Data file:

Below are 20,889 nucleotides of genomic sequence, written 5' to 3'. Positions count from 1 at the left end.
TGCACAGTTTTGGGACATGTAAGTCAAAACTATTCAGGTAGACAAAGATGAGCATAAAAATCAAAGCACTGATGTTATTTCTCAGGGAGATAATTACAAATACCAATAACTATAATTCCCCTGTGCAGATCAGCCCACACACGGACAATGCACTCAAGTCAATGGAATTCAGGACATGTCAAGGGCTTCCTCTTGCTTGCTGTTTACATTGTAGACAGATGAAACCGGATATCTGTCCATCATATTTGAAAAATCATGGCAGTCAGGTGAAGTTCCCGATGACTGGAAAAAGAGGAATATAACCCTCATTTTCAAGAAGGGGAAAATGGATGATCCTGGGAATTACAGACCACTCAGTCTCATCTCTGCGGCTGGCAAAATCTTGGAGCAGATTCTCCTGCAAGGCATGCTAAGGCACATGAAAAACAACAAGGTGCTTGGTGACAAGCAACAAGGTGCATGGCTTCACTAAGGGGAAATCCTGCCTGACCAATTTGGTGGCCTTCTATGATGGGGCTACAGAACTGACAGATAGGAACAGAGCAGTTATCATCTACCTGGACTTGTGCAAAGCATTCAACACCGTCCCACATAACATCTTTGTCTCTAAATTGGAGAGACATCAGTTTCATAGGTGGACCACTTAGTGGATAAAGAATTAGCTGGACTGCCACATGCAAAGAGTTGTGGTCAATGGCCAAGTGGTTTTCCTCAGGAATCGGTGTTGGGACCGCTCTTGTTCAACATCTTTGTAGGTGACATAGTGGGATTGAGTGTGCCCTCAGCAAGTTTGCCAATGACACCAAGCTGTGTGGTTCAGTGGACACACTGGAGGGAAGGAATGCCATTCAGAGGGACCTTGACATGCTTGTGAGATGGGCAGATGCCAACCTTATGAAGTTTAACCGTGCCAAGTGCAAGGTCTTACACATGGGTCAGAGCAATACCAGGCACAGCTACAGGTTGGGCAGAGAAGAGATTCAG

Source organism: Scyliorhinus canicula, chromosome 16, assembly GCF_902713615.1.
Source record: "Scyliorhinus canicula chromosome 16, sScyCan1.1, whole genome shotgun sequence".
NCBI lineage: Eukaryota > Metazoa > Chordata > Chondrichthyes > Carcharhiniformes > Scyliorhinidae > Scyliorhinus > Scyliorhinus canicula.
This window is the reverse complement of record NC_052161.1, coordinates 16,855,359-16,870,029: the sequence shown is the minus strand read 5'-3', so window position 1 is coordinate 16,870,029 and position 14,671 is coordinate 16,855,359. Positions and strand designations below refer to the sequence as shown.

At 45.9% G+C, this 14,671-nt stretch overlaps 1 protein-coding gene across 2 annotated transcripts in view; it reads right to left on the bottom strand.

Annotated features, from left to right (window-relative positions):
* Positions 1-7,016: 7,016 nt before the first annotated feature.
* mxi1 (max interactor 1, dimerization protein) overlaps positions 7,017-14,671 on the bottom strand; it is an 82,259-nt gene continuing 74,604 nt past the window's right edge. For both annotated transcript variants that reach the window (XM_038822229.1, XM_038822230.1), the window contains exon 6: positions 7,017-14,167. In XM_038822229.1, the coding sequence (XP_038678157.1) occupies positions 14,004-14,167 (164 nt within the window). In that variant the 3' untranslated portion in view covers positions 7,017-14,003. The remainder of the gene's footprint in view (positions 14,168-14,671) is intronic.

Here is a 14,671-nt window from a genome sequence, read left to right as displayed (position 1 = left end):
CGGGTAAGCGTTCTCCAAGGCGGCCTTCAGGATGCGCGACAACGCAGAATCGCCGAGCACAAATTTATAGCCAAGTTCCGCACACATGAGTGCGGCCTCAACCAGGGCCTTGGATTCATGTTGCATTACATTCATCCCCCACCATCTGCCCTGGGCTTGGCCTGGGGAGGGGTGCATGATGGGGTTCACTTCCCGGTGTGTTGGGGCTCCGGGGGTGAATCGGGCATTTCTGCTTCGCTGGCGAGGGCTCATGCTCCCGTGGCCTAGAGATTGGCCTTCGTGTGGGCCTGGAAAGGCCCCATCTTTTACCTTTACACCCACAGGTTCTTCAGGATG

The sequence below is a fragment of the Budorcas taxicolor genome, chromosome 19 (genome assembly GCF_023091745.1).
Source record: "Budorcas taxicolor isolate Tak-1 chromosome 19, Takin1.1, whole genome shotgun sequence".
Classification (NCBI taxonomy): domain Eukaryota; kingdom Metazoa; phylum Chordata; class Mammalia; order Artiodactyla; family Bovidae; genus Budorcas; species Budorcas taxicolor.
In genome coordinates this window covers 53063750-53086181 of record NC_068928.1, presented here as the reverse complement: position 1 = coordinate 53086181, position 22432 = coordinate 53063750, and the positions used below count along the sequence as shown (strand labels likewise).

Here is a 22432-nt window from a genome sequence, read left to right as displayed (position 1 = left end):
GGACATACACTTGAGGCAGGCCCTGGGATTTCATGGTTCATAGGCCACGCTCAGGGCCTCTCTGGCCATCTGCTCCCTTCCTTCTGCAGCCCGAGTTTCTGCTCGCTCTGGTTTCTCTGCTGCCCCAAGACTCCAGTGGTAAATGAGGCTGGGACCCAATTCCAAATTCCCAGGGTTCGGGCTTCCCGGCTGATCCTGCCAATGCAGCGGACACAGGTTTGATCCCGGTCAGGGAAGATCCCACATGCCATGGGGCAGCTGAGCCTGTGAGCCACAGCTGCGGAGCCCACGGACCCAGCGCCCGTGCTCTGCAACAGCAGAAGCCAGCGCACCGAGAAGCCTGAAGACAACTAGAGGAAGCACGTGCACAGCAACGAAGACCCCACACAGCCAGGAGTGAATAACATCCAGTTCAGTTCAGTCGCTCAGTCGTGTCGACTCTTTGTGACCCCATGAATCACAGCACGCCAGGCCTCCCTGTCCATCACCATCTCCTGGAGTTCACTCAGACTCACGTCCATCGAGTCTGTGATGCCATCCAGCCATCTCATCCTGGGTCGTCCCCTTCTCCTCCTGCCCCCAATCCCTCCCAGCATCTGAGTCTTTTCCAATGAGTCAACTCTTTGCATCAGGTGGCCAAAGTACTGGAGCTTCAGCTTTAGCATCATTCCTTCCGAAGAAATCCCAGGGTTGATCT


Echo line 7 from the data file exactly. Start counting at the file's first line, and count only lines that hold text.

At 45.9% G+C, this 14,671-nt stretch overlaps 1 protein-coding gene across 2 annotated transcripts in view; it reads right to left on the bottom strand.